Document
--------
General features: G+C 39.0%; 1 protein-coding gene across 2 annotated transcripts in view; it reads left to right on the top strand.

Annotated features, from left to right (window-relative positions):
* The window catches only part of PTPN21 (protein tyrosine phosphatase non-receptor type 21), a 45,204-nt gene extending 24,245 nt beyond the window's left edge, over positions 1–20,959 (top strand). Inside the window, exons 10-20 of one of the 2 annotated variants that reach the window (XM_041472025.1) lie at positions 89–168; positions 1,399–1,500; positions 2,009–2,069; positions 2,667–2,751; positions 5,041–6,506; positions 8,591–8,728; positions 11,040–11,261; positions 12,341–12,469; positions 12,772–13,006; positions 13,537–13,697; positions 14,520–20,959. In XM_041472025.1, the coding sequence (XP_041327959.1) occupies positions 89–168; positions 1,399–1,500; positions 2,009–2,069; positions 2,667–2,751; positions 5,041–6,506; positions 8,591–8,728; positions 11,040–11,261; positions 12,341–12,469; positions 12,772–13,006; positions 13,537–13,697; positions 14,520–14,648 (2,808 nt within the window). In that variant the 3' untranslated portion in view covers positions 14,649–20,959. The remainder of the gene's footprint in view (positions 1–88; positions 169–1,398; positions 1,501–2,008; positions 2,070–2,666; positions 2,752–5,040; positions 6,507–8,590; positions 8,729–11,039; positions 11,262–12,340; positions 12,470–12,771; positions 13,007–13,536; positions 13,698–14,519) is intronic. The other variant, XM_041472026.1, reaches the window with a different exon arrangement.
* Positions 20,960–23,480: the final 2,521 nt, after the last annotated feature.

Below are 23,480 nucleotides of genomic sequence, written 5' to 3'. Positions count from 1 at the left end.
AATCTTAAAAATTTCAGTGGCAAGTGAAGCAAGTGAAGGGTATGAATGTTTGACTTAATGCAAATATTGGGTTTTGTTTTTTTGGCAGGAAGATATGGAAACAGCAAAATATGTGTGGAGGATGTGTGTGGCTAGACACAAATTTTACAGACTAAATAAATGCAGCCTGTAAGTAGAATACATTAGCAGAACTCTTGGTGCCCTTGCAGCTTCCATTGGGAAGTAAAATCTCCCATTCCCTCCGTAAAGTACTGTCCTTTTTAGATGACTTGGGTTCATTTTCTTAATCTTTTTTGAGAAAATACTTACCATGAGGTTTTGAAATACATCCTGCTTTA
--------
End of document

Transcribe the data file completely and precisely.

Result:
General features: G+C 39.0%; 1 protein-coding gene across 2 annotated transcripts in view; it reads left to right on the top strand.

Annotated features, from left to right (window-relative positions):
* The window catches only part of PTPN21 (protein tyrosine phosphatase non-receptor type 21), a 45,204-nt gene extending 24,245 nt beyond the window's left edge, over positions 1–20,959 (top strand). Inside the window, exons 10-20 of one of the 2 annotated variants that reach the window (XM_041472025.1) lie at positions 89–168; positions 1,399–1,500; positions 2,009–2,069; positions 2,667–2,751; positions 5,041–6,506; positions 8,591–8,728; positions 11,040–11,261; positions 12,341–12,469; positions 12,772–13,006; positions 13,537–13,697; positions 14,520–20,959. In XM_041472025.1, the coding sequence (XP_041327959.1) occupies positions 89–168; positions 1,399–1,500; positions 2,009–2,069; positions 2,667–2,751; positions 5,041–6,506; positions 8,591–8,728; positions 11,040–11,261; positions 12,341–12,469; positions 12,772–13,006; positions 13,537–13,697; positions 14,520–14,648 (2,808 nt within the window). In that variant the 3' untranslated portion in view covers positions 14,649–20,959. The remainder of the gene's footprint in view (positions 1–88; positions 169–1,398; positions 1,501–2,008; positions 2,070–2,666; positions 2,752–5,040; positions 6,507–8,590; positions 8,729–11,039; positions 11,262–12,340; positions 12,470–12,771; positions 13,007–13,536; positions 13,698–14,519) is intronic. The other variant, XM_041472026.1, reaches the window with a different exon arrangement.
* Positions 20,960–23,480: the final 2,521 nt, after the last annotated feature.

Below are 23,480 nucleotides of genomic sequence, written 5' to 3'. Positions count from 1 at the left end.
AATCTTAAAAATTTCAGTGGCAAGTGAAGCAAGTGAAGGGTATGAATGTTTGACTTAATGCAAATATTGGGTTTTGTTTTTTTGGCAGGAAGATATGGAAACAGCAAAATATGTGTGGAGGATGTGTGTGGCTAGACACAAATTTTACAGACTAAATAAATGCAGCCTGTAAGTAGAATACATTAGCAGAACTCTTGGTGCCCTTGCAGCTTCCATTGGGAAGTAAAATCTCCCATTCCCTCCGTAAAGTACTGTCCTTTTTAGATGACTTGGGTTCATTTTCTTAATCTTTTTTGAGAAAATACTTACCATGAGGTTTTGAAATACATCCTGCTTTA